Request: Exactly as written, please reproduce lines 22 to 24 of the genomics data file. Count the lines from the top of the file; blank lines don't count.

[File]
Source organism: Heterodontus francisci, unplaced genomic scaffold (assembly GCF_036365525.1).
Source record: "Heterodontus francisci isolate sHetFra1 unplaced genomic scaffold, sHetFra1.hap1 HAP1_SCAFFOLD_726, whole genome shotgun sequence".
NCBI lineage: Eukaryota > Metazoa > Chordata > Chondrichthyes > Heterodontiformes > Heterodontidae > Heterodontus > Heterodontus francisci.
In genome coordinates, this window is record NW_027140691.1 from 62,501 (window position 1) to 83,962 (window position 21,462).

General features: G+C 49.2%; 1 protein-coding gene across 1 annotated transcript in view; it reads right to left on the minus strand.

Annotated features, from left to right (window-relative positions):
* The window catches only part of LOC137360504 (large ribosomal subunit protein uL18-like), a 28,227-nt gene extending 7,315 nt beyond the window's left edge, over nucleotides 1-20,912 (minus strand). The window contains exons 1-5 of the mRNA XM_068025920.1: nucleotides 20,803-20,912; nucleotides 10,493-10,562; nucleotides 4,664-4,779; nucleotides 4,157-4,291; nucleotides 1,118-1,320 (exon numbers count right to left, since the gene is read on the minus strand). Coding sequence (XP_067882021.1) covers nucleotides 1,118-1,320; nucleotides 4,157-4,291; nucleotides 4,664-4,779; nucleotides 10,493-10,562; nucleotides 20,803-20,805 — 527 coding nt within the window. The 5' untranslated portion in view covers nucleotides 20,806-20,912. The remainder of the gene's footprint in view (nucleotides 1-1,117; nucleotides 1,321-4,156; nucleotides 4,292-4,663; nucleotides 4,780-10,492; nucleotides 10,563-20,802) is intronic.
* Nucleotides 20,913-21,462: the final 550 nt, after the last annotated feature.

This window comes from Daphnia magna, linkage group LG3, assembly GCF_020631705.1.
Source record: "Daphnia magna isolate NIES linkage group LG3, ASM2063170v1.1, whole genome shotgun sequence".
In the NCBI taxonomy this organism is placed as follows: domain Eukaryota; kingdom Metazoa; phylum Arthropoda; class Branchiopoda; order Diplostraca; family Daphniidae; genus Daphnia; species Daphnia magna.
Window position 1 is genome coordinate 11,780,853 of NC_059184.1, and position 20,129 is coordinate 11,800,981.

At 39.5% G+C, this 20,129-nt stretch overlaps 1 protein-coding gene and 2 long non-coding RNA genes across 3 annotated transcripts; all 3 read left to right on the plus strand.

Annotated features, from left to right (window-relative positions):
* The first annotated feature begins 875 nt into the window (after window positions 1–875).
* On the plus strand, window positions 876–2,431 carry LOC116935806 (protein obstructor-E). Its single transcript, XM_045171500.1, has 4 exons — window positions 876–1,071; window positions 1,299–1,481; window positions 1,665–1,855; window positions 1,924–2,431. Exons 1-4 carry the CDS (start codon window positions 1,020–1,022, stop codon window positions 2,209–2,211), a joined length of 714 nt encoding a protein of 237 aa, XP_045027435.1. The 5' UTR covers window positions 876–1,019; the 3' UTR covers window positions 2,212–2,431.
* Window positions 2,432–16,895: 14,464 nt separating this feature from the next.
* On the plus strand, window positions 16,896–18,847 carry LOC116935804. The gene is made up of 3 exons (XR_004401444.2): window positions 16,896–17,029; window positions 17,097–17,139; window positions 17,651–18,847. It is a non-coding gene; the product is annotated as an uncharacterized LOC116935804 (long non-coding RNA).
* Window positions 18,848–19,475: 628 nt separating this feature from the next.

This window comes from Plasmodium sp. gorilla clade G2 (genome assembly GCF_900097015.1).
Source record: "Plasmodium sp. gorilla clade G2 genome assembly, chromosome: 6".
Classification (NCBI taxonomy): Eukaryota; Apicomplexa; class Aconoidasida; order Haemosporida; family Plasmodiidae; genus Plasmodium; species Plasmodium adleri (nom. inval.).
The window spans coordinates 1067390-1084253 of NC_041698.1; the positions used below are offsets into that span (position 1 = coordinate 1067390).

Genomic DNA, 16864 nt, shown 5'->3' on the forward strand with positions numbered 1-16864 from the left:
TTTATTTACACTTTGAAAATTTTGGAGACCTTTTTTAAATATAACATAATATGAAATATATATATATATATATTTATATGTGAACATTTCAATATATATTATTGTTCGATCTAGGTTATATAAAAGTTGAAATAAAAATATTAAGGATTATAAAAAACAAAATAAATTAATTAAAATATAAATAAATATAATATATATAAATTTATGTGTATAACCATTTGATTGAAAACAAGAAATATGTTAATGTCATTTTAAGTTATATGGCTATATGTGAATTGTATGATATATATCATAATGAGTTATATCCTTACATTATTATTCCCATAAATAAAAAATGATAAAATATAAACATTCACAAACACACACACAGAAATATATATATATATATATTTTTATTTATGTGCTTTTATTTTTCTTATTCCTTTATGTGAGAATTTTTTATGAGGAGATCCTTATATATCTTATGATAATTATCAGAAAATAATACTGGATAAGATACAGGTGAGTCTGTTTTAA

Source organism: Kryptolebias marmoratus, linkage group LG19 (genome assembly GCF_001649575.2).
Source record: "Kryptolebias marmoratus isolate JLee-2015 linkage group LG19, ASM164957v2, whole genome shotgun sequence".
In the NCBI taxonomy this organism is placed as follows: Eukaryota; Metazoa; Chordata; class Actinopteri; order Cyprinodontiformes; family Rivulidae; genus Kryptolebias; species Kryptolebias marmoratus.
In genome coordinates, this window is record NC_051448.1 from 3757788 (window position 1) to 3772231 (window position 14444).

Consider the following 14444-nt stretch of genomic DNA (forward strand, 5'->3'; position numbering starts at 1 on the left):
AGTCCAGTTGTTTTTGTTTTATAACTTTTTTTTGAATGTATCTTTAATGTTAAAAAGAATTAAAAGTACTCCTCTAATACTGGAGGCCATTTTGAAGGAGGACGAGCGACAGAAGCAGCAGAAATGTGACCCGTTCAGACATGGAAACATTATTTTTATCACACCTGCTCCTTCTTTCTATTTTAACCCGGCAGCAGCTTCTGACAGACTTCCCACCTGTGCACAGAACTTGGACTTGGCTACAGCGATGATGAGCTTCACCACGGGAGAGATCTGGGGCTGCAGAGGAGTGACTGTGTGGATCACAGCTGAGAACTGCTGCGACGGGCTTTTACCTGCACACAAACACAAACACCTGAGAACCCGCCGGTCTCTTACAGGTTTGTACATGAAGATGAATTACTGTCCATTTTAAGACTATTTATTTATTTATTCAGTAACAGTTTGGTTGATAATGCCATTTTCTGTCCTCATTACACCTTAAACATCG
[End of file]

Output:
Classification (NCBI taxonomy): Eukaryota; Apicomplexa; class Aconoidasida; order Haemosporida; family Plasmodiidae; genus Plasmodium; species Plasmodium adleri (nom. inval.).
The window spans coordinates 1067390-1084253 of NC_041698.1; the positions used below are offsets into that span (position 1 = coordinate 1067390).

Genomic DNA, 16864 nt, shown 5'->3' on the forward strand with positions numbered 1-16864 from the left: